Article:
Rellinghauser, Hessen, Germany
July 27, 2021
Dear Dr. David

Please contact myself or John Owaga from Evonik; we will be able to discuss some assistance MPS
Reply
Dr. Rama Prasad Chakraborty Dr. Rama Prasad Chakraborty
Specialist in Animal Nutrition
July 27, 2021
Trypsin inhibitor so looming large to become a threat to use SBM in bulk albeit the same ingredient is the rich source of protein and a fair source of both L Lysine and DL Methionine. Urease activity in SBM doesn't reveal much significance in poultry feeds but it restricts the rampant use of SBM along with Urea in cattle feed. The measure to reduce TI activity in SBM in poultry feeds like heat treatment or any chemical exposure requires more exploration in near future in order to ensure more growth in poultry to meet out true marketable demand. It is to reiterate that any other source as source of protein to poultry feed other than SBM is deoiled mustard cake or rape cake though they too have had their limiting factors prior using in greater scale.
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July 30, 2021
Dr. Rama Prasad Chakraborty Dear Rama,During feed production heat treatment in conditioning is not sufficient to inactivate TI ?
Reply
Dr. Rama Prasad Chakraborty Dr. Rama Prasad Chakraborty
Specialist in Animal Nutrition
August 3, 2021
Dr Hafiz Rizwan Akram
I am confident that Trypsin inhibitor is heat liable. If SBM is boiled for thirty minutes the trypsin inhibitory function gets diluted upto 90 % and boiling SBM for 15 minutes would dilute same by 80% . Therefore review your opinion first on same before commenting.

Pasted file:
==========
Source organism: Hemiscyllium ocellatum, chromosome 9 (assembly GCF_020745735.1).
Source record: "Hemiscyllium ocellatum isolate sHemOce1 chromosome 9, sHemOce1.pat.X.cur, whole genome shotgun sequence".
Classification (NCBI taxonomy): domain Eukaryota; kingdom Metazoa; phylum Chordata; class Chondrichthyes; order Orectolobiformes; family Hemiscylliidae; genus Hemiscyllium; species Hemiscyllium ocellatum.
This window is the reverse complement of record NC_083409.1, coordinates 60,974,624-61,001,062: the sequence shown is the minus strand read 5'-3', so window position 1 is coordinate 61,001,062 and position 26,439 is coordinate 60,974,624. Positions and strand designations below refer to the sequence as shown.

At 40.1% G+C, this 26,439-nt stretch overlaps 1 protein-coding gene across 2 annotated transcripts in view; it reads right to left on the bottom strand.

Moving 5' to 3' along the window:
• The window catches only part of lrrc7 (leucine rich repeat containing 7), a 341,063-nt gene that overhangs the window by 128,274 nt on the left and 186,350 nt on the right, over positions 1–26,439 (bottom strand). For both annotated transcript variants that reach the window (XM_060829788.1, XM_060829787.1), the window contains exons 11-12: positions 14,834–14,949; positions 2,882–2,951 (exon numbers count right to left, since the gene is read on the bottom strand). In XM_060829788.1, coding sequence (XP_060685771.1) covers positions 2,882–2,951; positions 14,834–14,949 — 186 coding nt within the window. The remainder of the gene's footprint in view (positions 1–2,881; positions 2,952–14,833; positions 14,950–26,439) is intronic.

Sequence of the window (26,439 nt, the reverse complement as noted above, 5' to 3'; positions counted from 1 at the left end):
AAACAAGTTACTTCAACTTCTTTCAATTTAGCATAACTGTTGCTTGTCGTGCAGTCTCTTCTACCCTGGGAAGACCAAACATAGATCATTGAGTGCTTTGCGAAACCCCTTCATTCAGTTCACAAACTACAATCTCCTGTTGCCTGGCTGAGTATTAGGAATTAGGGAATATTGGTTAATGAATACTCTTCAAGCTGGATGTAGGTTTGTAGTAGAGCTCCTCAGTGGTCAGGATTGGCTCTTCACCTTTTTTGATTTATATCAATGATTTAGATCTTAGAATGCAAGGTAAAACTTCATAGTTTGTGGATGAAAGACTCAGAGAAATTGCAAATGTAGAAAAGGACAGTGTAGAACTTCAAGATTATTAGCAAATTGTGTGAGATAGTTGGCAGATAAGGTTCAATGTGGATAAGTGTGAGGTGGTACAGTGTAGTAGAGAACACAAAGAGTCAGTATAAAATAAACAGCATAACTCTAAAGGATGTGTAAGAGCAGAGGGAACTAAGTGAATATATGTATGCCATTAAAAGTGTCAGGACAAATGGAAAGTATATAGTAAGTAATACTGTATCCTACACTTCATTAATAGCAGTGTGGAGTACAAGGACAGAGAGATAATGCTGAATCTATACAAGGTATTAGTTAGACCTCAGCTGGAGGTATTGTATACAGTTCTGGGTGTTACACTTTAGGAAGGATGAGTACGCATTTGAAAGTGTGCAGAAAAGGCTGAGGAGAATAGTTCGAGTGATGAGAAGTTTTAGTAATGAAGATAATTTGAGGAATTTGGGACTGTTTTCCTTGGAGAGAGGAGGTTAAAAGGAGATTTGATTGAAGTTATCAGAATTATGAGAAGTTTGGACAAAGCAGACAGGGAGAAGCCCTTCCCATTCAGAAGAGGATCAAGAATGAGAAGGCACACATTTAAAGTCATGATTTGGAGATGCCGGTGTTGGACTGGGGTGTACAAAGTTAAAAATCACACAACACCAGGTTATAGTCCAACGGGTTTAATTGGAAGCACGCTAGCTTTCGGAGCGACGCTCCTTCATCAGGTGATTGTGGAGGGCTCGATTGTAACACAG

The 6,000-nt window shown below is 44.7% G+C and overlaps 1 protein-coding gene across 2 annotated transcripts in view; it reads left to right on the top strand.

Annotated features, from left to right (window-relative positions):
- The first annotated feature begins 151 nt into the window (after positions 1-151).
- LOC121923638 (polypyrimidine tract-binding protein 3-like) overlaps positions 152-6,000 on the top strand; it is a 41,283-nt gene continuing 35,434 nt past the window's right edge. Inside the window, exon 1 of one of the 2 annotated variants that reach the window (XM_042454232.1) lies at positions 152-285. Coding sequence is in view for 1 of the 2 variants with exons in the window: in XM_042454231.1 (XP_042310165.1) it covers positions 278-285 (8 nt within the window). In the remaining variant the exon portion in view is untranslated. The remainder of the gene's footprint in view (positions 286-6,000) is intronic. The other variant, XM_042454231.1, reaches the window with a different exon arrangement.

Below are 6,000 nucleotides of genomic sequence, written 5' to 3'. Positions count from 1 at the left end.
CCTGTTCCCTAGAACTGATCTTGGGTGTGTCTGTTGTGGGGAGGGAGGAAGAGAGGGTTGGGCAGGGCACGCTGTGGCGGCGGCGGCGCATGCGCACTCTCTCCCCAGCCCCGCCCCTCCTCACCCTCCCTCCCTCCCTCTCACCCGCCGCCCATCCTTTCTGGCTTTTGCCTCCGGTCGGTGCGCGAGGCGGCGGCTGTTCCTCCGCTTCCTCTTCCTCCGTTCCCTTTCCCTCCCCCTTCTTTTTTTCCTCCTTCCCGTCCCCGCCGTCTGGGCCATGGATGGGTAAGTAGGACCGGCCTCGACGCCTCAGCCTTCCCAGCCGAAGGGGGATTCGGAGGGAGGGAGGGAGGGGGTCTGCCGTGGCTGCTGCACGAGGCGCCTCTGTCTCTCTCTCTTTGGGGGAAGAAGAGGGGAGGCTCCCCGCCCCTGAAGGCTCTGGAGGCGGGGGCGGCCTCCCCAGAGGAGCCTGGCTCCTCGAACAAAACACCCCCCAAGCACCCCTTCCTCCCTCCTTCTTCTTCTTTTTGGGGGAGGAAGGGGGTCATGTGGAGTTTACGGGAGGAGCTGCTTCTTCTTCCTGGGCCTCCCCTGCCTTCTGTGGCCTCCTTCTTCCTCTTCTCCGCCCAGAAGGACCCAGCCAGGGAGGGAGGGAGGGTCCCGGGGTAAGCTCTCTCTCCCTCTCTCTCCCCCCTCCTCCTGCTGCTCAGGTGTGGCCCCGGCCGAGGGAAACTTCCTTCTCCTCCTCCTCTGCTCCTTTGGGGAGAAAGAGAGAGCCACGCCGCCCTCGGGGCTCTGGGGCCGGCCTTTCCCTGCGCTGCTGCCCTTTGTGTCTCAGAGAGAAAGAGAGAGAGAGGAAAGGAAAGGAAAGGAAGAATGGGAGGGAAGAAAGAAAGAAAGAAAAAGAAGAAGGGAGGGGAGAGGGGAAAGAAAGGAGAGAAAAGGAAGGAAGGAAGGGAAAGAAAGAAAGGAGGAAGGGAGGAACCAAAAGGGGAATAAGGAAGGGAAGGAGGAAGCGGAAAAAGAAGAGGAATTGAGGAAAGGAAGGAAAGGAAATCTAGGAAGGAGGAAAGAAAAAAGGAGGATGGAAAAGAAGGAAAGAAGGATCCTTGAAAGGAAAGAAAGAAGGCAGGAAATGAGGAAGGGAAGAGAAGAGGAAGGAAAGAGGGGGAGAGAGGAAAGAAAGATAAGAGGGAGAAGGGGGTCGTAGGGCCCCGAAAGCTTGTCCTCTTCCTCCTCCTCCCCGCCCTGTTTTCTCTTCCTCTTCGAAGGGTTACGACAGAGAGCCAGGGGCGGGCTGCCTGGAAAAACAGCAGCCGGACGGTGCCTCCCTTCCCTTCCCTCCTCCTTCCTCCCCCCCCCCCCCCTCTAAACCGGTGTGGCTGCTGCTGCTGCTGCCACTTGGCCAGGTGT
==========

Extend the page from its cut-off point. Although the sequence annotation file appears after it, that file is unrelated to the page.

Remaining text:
Reply
July 29, 2021

Dear Dr. Koushik De. I find interesting your discussion on trypsin inhibitors and their role as antinutritional factors in broiler nutrition. It would be nice however, if you add a list of all the literature cited and provide credit where credit is due. Havenstein et al. (2003) didn't discuss trypsin inhibitors in their comparison of the 1957 and 2001 genetics, the slide that you have in your paper comes from my discussion in 2012 at the Arkansas Nutrition Conference [Ruiz, N., 2012. New insights on the urease activity range for soybean meal: a worldwide opportunity for the poultry industry. 2012 Arkansas Nutrition Conference Proceedings]. In my opinion, and of course, it is only my opinion, trypsin inhibitors are not "the hidden enemy" in soybean meal. Since the 1940's they started to be clearly identified by Kunitz (1945), Bowman (1944), and Birk (1961). And between 1969 and 1974 Kakade et al. developed the necessary analytical chemistry for their quantification. A considerable amount of the work on trypsin inhibitors has been done in soybeans and their products such as soybean meal.